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Music and its media
This free course, Music and its media, examines some of the main ways in which music is transmitted. It considers how the means of communicating a particular piece can change over time; and how the appearance and contents of a source can reflect the circumstances in which it is produced. The course focuses on three examples of musical media that allow us to study music of the past: manuscripts of sixteenth-century Belgium, prints of eighteenth-century London, and recordings of twentieth-century
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Napoleonic paintings
In this free course, Napoleonic paintings, we will examine a range of Napoleonic imagery by David, Gros and a number of other artists, beginning with comparatively simple single-figure portraits and moving on to elaborate narrative compositions, such as Jaffa and Eylau. In so doing, we will have three main aims: to develop your skills of visual analysis; to examine the relationship between art and politics; and to introduce you to some of the complex issues involved in interpreting works of art.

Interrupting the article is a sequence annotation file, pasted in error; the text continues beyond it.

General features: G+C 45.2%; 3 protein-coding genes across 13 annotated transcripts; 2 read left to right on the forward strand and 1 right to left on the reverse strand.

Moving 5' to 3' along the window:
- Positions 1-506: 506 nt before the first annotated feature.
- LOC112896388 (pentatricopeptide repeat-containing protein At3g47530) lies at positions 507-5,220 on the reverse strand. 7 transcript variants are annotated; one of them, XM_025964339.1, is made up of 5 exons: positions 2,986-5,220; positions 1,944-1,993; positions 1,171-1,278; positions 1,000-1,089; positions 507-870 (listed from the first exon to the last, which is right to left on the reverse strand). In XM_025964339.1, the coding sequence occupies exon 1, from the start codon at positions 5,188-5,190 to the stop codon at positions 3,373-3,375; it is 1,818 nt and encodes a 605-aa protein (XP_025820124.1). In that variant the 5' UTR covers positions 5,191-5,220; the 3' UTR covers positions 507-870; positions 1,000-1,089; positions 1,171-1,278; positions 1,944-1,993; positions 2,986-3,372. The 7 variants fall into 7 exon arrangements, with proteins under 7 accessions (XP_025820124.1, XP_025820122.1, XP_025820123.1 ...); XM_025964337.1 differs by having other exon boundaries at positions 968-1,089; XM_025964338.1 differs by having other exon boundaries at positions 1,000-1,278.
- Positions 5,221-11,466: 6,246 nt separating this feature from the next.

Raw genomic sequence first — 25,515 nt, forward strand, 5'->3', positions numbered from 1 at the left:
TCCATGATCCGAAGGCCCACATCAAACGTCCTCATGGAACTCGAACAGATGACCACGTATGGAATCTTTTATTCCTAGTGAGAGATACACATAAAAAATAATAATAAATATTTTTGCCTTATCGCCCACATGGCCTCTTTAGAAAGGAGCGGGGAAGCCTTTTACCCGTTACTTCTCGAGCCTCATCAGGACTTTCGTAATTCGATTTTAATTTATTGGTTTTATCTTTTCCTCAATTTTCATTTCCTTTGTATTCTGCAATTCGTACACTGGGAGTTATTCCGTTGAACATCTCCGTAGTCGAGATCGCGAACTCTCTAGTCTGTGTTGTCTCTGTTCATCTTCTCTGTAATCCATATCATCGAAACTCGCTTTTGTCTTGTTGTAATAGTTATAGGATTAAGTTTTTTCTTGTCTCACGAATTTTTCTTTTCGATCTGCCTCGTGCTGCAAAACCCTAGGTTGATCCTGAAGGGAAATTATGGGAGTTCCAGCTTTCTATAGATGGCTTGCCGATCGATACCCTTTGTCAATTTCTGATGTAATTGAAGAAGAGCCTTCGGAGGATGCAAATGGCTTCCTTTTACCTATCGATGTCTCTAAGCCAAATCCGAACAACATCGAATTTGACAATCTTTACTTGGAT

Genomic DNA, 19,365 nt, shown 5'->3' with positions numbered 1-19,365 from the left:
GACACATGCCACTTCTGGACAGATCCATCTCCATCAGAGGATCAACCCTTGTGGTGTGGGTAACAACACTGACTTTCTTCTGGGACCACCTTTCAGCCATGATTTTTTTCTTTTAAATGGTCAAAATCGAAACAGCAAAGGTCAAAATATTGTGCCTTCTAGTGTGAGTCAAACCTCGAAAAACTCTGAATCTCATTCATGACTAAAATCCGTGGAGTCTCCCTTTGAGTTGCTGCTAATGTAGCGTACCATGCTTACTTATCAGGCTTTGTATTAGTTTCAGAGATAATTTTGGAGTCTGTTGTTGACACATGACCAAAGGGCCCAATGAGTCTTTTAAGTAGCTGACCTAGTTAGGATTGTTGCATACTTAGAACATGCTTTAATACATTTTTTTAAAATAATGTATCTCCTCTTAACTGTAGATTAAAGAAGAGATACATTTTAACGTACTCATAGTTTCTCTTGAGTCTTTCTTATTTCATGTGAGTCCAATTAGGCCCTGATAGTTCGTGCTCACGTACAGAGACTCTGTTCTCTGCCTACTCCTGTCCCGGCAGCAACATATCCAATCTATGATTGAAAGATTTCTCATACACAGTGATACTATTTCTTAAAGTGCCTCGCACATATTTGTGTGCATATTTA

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What is heritage?
What is heritage? This free course will introduce you to the concept of heritage and its critical study, exploring the role of heritage in both past and contemporary societies. First published on Wed, 12 Jun 2019 as What is heritage?. To find out more visit The Open University's
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Introducing philosophy
Ever wondered what it would be like to study philosophy? This free course, Introducing philosophy, will introduce you to the teaching methods employed and the types of activities and assignments you would be asked to undertake should you wish to study philosophy and the human situation. First published on Mon, 01 Jul 2019 as Author(s): Creator not set

Introducing the philosophy of religion